A ewe that was dubbed Britain's loneliest sheep has been rescued from a remote shore in the Scottish Highlands.
The sheep, now named Fiona, had been stranded at the foot of cliffs on the Cromarty Firth for at least two years.
An animal welfare charity had said any attempts to rescue her would be "incredibly complex".
But a group of five farmers have now managed to haul her up a steep slope. They plan to shear her overgrown fleece and hand her over to a farm park.
The rescue mission was organised by Cammy Wilson, a sheep shearer from Ayrshire, after seeing media coverage of the ewe's plight.
Mr Wilson, who is a presenter on the BBC's Landward programme, organised the rescue in a personal capacity along with four others.
Speaking in a video posted on Facebook, he said: "We've come up here with some heavy equipment and we've got this sheep up an incredibly steep slope.
"She's in incredible condition. She is about a condition score of about 4.5, she is overfat - it was some job lifting her up that slope.
"She is going to a very special place that a lot of you know very well, where you'll be able to see her virtually every day."
Mr Wilson later told BBC News he became determined to rescue the sheep after reading unfair comments about the farmer whose flock she came from.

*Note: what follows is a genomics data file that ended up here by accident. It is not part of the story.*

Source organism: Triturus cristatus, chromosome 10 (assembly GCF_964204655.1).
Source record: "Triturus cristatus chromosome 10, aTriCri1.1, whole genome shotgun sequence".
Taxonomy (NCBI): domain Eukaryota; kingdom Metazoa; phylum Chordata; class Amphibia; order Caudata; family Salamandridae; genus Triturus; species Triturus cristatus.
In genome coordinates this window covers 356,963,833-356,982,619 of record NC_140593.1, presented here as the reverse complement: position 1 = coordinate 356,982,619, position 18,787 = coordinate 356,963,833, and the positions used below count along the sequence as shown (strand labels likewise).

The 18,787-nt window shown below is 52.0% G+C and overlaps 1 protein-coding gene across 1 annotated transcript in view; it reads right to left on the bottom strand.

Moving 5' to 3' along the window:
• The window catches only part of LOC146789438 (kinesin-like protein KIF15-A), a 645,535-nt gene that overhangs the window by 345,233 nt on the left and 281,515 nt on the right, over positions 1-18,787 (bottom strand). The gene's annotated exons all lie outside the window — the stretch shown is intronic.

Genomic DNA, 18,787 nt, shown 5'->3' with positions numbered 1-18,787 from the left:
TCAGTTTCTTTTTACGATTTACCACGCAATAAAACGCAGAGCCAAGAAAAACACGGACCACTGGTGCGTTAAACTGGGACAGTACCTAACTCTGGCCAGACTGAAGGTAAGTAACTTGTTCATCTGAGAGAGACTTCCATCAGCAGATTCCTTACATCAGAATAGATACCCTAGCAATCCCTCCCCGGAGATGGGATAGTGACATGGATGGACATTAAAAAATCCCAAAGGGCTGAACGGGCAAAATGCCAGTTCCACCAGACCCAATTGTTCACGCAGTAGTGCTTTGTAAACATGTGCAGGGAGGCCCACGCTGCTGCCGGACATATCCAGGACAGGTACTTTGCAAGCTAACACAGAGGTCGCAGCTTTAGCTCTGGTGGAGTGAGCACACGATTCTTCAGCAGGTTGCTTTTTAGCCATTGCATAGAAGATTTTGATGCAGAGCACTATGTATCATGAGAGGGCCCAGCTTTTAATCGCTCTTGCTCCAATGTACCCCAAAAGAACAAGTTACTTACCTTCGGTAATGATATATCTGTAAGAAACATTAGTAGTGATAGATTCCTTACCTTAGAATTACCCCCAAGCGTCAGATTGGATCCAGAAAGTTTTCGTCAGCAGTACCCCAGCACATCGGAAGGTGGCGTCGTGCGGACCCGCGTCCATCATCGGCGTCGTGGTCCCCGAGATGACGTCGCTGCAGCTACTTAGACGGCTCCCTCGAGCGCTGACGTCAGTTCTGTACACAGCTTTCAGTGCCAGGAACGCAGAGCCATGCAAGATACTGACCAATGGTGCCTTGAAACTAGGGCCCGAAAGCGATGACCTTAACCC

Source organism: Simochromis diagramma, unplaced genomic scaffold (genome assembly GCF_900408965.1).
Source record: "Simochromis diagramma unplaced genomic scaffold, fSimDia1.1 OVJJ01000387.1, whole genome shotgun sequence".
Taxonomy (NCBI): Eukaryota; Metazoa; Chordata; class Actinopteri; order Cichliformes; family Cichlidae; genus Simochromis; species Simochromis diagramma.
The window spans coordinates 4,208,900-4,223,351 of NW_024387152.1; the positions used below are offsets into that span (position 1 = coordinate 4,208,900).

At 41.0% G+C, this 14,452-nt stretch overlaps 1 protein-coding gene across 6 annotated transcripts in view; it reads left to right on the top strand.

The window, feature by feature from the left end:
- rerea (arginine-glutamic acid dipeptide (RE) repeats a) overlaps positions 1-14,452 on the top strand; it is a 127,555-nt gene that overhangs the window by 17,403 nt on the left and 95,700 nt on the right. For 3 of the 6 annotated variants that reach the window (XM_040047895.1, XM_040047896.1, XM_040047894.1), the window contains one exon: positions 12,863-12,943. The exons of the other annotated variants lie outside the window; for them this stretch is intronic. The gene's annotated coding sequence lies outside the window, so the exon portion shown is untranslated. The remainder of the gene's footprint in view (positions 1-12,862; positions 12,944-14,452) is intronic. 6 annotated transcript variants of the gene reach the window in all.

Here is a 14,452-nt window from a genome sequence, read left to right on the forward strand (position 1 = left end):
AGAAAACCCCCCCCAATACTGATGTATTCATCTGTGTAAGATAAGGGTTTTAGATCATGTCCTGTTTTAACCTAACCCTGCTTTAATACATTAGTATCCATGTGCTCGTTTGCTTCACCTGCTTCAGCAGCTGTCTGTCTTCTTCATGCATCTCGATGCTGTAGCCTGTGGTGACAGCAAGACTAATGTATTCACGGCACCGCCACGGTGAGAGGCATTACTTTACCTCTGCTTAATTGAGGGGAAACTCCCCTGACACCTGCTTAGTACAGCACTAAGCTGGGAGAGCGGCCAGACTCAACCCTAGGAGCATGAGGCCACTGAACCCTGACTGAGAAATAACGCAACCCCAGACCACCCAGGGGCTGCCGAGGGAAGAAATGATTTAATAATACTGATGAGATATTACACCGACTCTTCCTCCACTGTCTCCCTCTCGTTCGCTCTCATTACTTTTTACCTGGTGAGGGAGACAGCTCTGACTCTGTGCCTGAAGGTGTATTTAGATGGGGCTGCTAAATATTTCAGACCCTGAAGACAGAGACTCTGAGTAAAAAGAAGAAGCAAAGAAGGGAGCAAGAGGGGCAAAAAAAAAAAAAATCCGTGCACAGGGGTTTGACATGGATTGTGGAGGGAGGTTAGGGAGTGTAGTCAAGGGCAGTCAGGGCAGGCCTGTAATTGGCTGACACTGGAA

He said the farmer had made previous attempts to retrieve her but was unable to do so without putting himself or his employees in danger.
He said: "I just hated seeing the misinformation online, the comments from people not in the know about 'farmers don't care.'
"People were starting to show up on his land and it wasn't fair."
Found in a cave
He said he anticipated some people would criticise his rescue mission as foolhardy, and he accepted it was risky.
"The only difference between us being heroes and idiots is a slip of the foot," he said.
"I would do it again, maybe not tomorrow though because I'm knackered."
He was joined in the rescue by fellow farmers Graeme Parker, Als Couzens, Ally Williamson and James Parker.
Two of them stayed at the top to operate a winch while three others were lowered 250m (820ft) down the cliff to reach Fiona.
They found her in a cave.
The Scottish SPCA said it had been aware of the ewe being stranded at the bottom of the cliff for some time but was unable to find a safe way to rescue her.
A spokesperson for the charity said: "This morning the Scottish SPCA were in attendance at the hillside after they were made aware that a group of individuals with climbing expertise were attempting to rescue the stranded sheep by descending down to where she was trapped.
"The team brought the ewe up successfully and our inspector examined her.
"Thankfully the sheep is in good bodily condition, aside from needing to be sheared. She will now be taken to a specialist home within Scotland to rest and recover."
Mr Wilson said Fiona would receive a much-needed groom in the coming days.
The sheep made national headlines after a kayaker took a photograph and shared concerns about her welfare.
Jill Turner, from Brora, told the Northern Times she first came across the ewe while kayaking in 2021.
She was shocked to discover she was still there two years later, and pleaded for someone to rescue her.
A petition calling for a rescue operation has gathered more than 52,000 signatures.
The full story of the rescue will be told on the BBC's Landward programme, due to broadcast on the BBC Scotland channel on 16 November and BBC One Scotland the following day.